Interesting to see how tight all SMD-components sits together. This is probably one of the keys to get this level of performance, avoiding unwanted parasitic capacitance etc.

Regarding reverse engineering, is that easy to do on a pcb like this with several layers? I'm just guessing we have 4 layers, or more, of connections. But maybe it is enough to see which SMD-components are used to copy it conceptually?

I am glad there are so few electrolytic capacitators in there that can go bad/old. Looks like this one will live forever :)
 
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amirm

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#5

amirm

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#7
so much space, maybe I can integrate khadas tone board into it.....
that will be a great DAC/AMP.....
Interesting idea. They could have had a header for such a board to plug-in. Otherwise, one can easily be mounted there.
 

rajapruk

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#11
I see no hand modifications or soldering of any sort. This may have been behind the delays, with them turning the PCB multiple times to make sure it is fully automated assembly with no need for manual labor to fix things.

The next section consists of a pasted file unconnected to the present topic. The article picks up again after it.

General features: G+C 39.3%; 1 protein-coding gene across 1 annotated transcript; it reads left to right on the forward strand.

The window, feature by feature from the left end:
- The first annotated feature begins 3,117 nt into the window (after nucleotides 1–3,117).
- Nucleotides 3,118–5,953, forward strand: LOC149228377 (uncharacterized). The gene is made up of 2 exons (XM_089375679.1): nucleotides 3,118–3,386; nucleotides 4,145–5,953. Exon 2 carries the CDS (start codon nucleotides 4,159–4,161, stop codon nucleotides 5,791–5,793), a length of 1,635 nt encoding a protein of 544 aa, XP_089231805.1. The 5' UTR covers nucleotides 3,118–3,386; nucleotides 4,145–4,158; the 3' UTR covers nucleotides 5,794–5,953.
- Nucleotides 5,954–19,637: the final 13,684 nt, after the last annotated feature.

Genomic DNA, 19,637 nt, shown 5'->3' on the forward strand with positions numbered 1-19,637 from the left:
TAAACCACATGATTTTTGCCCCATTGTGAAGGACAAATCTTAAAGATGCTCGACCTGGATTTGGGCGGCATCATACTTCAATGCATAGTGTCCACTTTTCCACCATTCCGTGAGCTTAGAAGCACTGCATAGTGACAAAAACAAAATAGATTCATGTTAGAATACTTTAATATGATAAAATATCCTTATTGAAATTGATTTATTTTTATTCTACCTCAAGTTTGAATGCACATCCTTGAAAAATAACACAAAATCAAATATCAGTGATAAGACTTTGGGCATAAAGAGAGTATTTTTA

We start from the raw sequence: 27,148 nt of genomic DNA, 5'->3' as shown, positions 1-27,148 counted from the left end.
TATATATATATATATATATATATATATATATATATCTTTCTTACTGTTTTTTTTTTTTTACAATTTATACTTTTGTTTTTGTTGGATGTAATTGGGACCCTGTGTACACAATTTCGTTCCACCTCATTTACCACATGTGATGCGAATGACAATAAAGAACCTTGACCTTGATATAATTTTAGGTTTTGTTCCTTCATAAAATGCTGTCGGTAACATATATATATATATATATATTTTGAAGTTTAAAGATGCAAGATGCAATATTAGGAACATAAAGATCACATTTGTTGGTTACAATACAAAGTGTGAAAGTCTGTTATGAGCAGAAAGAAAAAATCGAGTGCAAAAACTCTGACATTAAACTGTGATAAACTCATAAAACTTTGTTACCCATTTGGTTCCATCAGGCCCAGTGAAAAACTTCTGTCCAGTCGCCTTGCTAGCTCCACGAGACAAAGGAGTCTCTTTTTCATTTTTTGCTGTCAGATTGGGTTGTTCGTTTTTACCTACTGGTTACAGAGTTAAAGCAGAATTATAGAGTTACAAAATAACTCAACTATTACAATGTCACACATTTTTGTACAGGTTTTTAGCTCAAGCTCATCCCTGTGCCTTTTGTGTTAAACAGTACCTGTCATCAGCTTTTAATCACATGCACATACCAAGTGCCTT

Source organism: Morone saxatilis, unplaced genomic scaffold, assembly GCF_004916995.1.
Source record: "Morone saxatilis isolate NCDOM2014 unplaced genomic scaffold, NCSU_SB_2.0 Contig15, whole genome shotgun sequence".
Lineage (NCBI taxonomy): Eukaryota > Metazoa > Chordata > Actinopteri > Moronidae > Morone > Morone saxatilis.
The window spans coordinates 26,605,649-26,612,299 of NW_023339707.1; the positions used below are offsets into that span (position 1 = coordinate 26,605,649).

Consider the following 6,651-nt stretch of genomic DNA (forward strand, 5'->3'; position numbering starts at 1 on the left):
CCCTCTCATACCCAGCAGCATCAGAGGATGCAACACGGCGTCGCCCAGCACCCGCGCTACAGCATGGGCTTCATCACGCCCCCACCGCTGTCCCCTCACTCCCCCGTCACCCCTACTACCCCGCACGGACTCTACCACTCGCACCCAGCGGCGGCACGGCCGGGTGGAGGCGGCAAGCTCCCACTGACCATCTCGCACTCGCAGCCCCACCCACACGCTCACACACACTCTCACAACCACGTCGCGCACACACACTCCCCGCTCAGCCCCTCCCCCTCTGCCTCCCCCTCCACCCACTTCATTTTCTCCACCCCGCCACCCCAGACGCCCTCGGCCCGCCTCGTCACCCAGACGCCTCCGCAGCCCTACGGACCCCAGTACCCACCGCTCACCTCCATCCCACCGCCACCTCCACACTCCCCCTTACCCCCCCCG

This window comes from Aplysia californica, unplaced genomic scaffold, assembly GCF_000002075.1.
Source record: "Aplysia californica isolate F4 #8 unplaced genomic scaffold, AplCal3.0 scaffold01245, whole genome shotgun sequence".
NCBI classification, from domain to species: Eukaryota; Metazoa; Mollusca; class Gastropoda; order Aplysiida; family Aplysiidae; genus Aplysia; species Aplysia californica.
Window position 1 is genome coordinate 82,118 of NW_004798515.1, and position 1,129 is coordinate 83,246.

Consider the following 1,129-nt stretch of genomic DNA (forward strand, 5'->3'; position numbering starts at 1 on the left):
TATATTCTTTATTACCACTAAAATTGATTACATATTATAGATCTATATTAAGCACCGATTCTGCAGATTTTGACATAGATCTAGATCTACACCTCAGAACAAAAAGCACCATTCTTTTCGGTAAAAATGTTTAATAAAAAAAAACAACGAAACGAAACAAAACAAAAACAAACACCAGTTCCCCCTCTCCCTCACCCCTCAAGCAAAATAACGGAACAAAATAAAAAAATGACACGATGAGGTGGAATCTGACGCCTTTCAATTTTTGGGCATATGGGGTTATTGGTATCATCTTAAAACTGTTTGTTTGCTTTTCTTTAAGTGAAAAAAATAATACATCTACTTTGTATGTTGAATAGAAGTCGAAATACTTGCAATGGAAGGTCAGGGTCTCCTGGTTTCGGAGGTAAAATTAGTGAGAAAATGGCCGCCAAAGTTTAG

What delays? They were all shipped to customer before the originally stated shipping date. That is the opposite of a delay :)
 

pos

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#12
Many thanks to @amirm and @Sythrix for this teardown!

The power switch logic section seems quite complicated. I would have preferred a simple on/off switch: the auto off function is nice but without auto on it is not really useful IMHO.
@amirm, do you think this could be modified to automatically power on when main power is switched on? Or maybe using an external trigger?
 

Veri

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#13
Pretty surprised by the discrete nature of the amp but very clean looking none the less!
 

rajapruk

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#14
Many thanks to @amirm and @Sythrix for this teardown!

The power switch logic section seems quite complicated. I would have preferred a simple on/off switch: the auto off function is nice but without auto on it is not really useful IMHO.